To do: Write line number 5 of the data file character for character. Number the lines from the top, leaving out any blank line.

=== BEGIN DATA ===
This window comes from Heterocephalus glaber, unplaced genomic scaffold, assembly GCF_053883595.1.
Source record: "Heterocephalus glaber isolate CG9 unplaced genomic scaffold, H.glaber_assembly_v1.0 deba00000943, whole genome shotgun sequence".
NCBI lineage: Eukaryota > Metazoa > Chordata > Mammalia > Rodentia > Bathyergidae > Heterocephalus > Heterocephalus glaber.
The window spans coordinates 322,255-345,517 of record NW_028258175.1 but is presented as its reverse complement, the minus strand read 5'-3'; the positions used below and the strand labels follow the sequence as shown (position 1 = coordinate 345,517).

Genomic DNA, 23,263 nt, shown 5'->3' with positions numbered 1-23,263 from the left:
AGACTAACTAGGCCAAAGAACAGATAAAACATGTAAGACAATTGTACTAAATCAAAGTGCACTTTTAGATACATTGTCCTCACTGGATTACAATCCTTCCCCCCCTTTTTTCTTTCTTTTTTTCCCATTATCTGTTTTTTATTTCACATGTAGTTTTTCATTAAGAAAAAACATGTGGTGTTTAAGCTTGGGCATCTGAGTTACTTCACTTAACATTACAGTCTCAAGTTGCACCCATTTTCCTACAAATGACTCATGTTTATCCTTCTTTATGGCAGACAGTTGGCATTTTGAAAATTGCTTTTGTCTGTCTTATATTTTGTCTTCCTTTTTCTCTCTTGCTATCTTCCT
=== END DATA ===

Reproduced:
Genomic DNA, 23,263 nt, shown 5'->3' with positions numbered 1-23,263 from the left: